This type of anger is associated with our wounds. It is the “puss” of the wound; an infection we have allowed to grow and spread because of fear of touching the deep pain of our wound; fear of the hidden anger we have towards a certain person.
If we allow the anger to be released we will discover the “pure pain” underneath. Usually the deep pain of the wound.
In order to become a victim of love we MUST discover this anger within us and release it to Jesus. He waits with His arms wide open to receive it. This frozen anger, many times even unknown to us, serves as a thick barrier that keeps us separated from the love of God and prevents us from loving unconditionally.
As a passion, anger itself is neither good nor evil ( Catechism of the Catholic Church, no. 1767).
“But I say to you that every one who is angry with his brother shall be liable to judgment." Mt5:22
“Woe to you, scribes and Pharisees, you hypocrites. You traverse sea and land to make one convert, and when that happens you make him a child of Gehenna twice as much as yourselves.” Mt23:15
According to Aquinas, anger is sinful when:
We are angry over the wrong things – over things that are not unjust.
In our motives. When someone hurts or upsets us, we might be driven by a vindictive attitude, which wants to see that person suffer. We might hope their wrongdoing will be exposed – not for their own good, but merely because we want to see their demise. we do not care so much about the soul of the person who hurt us.
It is too fierce. we can be too severe internally in our thoughts. for example, when we hold a grudge, have too great a displeasure toward someone, or secretly wish that person harm. anger also can manifest itself externally in the way we act toward a person who upset us – if, for example, we respond in a fury over a small matter, if we punish a child too severely, or if we purposefully neglect basic courtesy toward the person who hurt us.
This sinful anger, that we all know very well, can help us find the resentful son in us. This kind of anger is a disorder in us and we must look at it. (a dark power erupts in him and boils to the surface. Suddenly, there becomes glaringly visible a resentful, proud, unkind, selfish person, one that had remained deeply hidden…”) We must glare at ourselves and ask, “Where did this come from? Why am I so angry? What just happened to me?...”
- Ex. – This kind of sinful anger is what I was confronted with when I began homeschooling.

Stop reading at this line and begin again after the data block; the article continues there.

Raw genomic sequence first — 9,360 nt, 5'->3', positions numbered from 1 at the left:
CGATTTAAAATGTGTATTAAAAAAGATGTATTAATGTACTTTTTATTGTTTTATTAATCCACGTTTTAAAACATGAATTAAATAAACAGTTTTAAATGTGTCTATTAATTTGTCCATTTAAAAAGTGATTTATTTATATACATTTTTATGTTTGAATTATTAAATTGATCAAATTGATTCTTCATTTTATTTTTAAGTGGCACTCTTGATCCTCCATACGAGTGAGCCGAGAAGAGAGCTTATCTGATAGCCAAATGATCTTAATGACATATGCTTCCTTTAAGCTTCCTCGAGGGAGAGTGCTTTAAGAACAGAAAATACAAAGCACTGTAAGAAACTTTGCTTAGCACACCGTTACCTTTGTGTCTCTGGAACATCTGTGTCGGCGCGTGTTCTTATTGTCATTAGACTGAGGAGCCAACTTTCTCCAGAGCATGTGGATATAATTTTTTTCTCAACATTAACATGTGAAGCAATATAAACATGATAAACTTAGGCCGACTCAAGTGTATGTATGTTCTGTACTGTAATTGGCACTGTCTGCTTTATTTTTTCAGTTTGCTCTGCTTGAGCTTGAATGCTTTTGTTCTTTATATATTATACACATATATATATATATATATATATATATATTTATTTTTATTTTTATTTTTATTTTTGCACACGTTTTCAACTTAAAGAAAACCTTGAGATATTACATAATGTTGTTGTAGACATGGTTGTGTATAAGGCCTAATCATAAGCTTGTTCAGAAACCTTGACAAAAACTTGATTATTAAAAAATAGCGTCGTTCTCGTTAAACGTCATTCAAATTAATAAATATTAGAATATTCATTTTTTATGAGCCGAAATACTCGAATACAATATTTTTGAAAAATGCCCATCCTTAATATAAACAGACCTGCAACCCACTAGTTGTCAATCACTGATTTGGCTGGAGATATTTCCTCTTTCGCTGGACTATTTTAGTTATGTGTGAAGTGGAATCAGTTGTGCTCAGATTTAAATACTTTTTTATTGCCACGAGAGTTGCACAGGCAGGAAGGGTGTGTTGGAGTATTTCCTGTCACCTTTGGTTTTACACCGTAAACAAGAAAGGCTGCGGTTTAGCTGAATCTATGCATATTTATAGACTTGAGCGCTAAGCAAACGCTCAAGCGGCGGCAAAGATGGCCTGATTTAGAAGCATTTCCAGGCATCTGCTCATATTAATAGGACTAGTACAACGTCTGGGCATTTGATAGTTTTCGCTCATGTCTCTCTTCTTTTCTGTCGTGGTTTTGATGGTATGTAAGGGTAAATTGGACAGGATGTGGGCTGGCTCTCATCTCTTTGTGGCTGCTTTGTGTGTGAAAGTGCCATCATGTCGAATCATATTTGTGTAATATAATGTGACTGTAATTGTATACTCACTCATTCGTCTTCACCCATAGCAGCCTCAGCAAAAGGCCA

Just Anger, Virtuous Anger
Anger can be noble if it is directed toward maintaining justice and correcting vice (Catechism, no. 2302). One can think of anger as a passionate desire to set things right in the face of a perceived evil... If Jesus did not truly love the Pharisees, He would not warn them of the eternal punishment toward which they are heading. Jesus' anger is thus rooted in love – in desiring what is best for them – as He intends this clear warning to lead them to repentance. Being angry about the right things and in the right way is virtuous.
But avoiding anger at all times may be a sign of weakness. St. Thomas Aquinas notes how it is a vice not to get angry over things one should. He calls it "unreasonable patience."
Ex. – my recent experience with an unjust situation. My anger served as an indicator that something was really wrong.
I had to submit my anger to Christ, asking, “Is this anger just my Lord? If so, what is your will? What do you want me to do?”
“Dissect” my anger. I had to separate any resentment and frustration and remain only with the PAIN of the injustice; the pain of the darkness in others…
Then I could confront the situation in the Spirit by bringing it to the light with love, desiring only the good of all those involved.
The emotion of anger is so intense, that when submitted to Christ, the Holy Spirit can use it to bring us to action.
Ex.- Hector was so angry because a family friend was attacking the Blessed Mother harshly. His just anger moved him to defend his Mother with zeal. This is holy anger. The just anger moved him to act with courage and intensity, yet he thought he fell into sin because he was angry.